US v. Anika Greene


UNPUBLISHED PER CURIAM OPINION filed. Originating case number: 4:14-cr-00032-AWA-LRL-2. Copies to all parties and the district court. [1000036756]. [15-4812]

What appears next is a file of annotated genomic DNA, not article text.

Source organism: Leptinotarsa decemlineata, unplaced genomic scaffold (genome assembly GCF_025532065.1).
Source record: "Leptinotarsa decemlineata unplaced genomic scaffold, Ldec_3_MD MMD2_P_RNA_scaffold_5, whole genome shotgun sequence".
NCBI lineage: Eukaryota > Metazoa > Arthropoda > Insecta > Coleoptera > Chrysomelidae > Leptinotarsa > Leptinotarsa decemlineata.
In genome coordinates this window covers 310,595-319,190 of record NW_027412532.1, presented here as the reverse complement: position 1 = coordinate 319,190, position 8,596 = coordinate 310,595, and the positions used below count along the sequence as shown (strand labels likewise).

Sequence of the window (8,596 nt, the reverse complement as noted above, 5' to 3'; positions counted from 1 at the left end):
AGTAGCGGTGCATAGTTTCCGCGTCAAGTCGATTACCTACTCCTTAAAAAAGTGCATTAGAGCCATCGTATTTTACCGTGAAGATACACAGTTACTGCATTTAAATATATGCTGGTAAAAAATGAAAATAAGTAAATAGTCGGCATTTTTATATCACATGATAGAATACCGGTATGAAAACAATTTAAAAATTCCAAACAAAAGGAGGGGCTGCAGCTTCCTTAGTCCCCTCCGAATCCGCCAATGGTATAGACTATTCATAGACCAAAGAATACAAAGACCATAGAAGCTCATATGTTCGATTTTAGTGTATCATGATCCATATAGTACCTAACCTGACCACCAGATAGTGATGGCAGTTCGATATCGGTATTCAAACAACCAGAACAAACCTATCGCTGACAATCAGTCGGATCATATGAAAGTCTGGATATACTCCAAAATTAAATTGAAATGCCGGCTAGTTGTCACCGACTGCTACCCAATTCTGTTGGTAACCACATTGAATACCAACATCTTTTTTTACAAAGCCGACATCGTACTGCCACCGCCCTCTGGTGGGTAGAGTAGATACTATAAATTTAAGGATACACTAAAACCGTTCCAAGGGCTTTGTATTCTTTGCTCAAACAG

Download PDF